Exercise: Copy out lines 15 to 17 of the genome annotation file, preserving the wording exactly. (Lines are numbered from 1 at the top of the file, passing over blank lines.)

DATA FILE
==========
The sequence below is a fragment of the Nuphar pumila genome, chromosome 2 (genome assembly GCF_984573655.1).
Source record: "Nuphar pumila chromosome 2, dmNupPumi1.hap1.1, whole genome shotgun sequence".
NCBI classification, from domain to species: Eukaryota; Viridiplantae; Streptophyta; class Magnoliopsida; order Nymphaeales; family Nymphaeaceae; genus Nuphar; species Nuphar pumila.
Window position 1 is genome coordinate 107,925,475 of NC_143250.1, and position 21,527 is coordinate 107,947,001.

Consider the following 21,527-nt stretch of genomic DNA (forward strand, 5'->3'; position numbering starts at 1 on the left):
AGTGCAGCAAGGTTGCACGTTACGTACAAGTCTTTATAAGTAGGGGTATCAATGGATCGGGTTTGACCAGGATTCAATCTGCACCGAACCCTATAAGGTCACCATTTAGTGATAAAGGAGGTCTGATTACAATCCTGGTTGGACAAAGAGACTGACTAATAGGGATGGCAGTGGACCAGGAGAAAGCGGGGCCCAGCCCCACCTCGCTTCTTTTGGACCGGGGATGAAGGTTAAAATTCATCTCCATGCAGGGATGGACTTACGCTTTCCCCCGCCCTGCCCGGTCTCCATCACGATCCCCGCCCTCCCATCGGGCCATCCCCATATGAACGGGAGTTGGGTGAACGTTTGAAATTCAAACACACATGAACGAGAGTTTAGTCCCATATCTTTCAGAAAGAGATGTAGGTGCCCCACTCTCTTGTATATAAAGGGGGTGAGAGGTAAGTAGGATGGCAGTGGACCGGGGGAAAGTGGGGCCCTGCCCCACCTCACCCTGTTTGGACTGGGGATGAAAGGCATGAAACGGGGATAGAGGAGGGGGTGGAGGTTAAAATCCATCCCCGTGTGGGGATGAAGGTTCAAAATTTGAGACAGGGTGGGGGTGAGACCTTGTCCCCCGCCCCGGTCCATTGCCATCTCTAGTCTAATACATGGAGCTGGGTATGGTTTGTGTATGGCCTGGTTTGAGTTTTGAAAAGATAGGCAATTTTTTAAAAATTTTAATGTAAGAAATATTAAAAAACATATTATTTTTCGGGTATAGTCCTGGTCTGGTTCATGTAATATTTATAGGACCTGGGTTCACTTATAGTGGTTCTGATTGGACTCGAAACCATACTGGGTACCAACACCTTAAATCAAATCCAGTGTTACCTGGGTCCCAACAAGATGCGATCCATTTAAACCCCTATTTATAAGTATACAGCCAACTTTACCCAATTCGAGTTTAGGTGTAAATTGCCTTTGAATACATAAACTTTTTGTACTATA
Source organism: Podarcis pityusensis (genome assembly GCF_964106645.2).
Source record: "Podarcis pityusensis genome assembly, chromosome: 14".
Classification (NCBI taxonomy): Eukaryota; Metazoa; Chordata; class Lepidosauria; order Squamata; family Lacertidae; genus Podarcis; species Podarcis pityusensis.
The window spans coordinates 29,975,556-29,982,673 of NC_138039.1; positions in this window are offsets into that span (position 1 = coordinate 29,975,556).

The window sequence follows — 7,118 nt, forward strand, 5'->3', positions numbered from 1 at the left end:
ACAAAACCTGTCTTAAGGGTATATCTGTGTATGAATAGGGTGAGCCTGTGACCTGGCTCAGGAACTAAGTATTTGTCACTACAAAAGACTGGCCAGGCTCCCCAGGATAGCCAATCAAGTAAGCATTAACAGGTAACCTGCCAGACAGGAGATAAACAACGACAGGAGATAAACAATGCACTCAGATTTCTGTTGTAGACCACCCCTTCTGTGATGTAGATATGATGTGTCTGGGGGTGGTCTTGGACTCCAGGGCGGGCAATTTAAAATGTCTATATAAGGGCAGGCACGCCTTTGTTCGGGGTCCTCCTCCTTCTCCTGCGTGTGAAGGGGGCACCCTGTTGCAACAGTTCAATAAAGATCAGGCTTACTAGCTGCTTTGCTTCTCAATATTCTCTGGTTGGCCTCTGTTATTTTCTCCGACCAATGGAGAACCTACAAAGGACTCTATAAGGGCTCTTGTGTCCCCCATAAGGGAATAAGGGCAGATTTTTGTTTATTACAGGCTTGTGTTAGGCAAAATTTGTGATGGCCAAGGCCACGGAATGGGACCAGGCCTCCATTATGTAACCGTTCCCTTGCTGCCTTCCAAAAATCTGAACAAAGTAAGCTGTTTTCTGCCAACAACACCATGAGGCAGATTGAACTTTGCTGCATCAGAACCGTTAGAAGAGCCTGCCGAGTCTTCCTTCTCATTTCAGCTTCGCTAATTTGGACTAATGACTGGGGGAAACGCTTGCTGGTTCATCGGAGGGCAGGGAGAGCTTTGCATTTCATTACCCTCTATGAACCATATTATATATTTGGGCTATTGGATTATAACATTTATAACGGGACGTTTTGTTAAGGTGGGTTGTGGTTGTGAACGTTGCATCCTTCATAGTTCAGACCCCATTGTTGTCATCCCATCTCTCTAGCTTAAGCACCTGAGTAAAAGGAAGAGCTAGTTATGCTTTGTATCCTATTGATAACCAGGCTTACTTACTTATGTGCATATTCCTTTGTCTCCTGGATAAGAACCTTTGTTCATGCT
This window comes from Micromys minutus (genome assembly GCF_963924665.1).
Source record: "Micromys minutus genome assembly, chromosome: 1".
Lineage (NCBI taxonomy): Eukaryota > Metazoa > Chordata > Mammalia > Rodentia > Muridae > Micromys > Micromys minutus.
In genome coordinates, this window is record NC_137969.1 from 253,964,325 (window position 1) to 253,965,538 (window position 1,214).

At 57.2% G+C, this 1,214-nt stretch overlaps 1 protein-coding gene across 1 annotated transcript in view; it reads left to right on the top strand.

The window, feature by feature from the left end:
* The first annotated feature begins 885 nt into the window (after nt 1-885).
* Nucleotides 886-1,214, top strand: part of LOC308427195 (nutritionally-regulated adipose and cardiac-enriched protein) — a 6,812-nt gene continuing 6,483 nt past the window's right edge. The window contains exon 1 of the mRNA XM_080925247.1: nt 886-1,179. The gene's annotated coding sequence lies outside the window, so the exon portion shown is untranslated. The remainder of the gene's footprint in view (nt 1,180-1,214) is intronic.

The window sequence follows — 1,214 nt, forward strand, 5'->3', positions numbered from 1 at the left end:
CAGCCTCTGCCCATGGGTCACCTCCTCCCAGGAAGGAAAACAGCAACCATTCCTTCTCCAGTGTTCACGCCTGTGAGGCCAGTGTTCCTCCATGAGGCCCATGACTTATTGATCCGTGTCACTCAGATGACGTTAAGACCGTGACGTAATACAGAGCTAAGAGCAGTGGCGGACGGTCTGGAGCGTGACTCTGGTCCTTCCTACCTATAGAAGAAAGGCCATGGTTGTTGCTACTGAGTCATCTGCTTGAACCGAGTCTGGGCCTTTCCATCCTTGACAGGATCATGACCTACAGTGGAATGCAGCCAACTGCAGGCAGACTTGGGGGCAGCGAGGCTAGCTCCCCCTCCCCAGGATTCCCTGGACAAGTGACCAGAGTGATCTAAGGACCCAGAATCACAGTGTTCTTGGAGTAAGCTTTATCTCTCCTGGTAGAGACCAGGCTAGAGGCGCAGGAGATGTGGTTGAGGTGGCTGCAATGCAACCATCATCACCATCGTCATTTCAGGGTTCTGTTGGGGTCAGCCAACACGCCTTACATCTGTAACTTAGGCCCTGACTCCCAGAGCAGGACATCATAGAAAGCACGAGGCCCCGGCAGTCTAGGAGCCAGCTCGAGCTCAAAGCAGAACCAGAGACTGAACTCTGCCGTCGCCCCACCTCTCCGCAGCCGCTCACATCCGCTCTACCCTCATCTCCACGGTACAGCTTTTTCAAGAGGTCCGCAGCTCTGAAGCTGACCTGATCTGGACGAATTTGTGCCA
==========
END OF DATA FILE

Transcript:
Lineage (NCBI taxonomy): Eukaryota > Metazoa > Chordata > Mammalia > Rodentia > Muridae > Micromys > Micromys minutus.
In genome coordinates, this window is record NC_137969.1 from 253,964,325 (window position 1) to 253,965,538 (window position 1,214).

At 57.2% G+C, this 1,214-nt stretch overlaps 1 protein-coding gene across 1 annotated transcript in view; it reads left to right on the top strand.